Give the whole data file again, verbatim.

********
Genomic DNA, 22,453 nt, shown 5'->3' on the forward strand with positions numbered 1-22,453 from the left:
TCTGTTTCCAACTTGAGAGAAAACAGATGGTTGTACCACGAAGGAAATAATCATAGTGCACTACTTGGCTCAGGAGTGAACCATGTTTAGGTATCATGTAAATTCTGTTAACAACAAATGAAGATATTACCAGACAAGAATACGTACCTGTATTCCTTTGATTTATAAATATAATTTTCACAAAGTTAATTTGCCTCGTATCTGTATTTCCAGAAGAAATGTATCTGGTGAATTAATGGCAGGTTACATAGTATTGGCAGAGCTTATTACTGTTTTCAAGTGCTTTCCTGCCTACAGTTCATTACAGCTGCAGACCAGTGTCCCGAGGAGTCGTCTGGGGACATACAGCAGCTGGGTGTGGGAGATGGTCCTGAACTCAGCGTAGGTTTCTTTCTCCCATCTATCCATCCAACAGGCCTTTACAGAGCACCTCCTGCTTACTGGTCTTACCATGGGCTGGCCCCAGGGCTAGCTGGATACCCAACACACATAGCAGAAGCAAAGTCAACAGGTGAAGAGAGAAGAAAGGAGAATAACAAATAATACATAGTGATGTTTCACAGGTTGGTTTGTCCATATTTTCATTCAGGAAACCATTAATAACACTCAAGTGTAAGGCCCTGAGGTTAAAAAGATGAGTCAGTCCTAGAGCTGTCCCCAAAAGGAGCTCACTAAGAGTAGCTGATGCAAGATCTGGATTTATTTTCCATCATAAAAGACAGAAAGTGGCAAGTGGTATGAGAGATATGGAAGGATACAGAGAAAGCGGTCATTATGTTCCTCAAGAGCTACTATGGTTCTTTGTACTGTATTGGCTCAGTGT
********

Genomic DNA, 22,453 nt, shown 5'->3' on the forward strand with positions numbered 1-22,453 from the left:
TCTGTTTCCAACTTGAGAGAAAACAGATGGTTGTACCACGAAGGAAATAATCATAGTGCACTACTTGGCTCAGGAGTGAACCATGTTTAGGTATCATGTAAATTCTGTTAACAACAAATGAAGATATTACCAGACAAGAATACGTACCTGTATTCCTTTGATTTATAAATATAATTTTCACAAAGTTAATTTGCCTCGTATCTGTATTTCCAGAAGAAATGTATCTGGTGAATTAATGGCAGGTTACATAGTATTGGCAGAGCTTATTACTGTTTTCAAGTGCTTTCCTGCCTACAGTTCATTACAGCTGCAGACCAGTGTCCCGAGGAGTCGTCTGGGGACATACAGCAGCTGGGTGTGGGAGATGGTCCTGAACTCAGCGTAGGTTTCTTTCTCCCATCTATCCATCCAACAGGCCTTTACAGAGCACCTCCTGCTTACTGGTCTTACCATGGGCTGGCCCCAGGGCTAGCTGGATACCCAACACACATAGCAGAAGCAAAGTCAACAGGTGAAGAGAGAAGAAAGGAGAATAACAAATAATACATAGTGATGTTTCACAGGTTGGTTTGTCCATATTTTCATTCAGGAAACCATTAATAACACTCAAGTGTAAGGCCCTGAGGTTAAAAAGATGAGTCAGTCCTAGAGCTGTCCCCAAAAGGAGCTCACTAAGAGTAGCTGATGCAAGATCTGGATTTATTTTCCATCATAAAAGACAGAAAGTGGCAAGTGGTATGAGAGATATGGAAGGATACAGAGAAAGCGGTCATTATGTTCCTCAAGAGCTACTATGGTTCTTTGTACTGTATTGGCTCAGTGT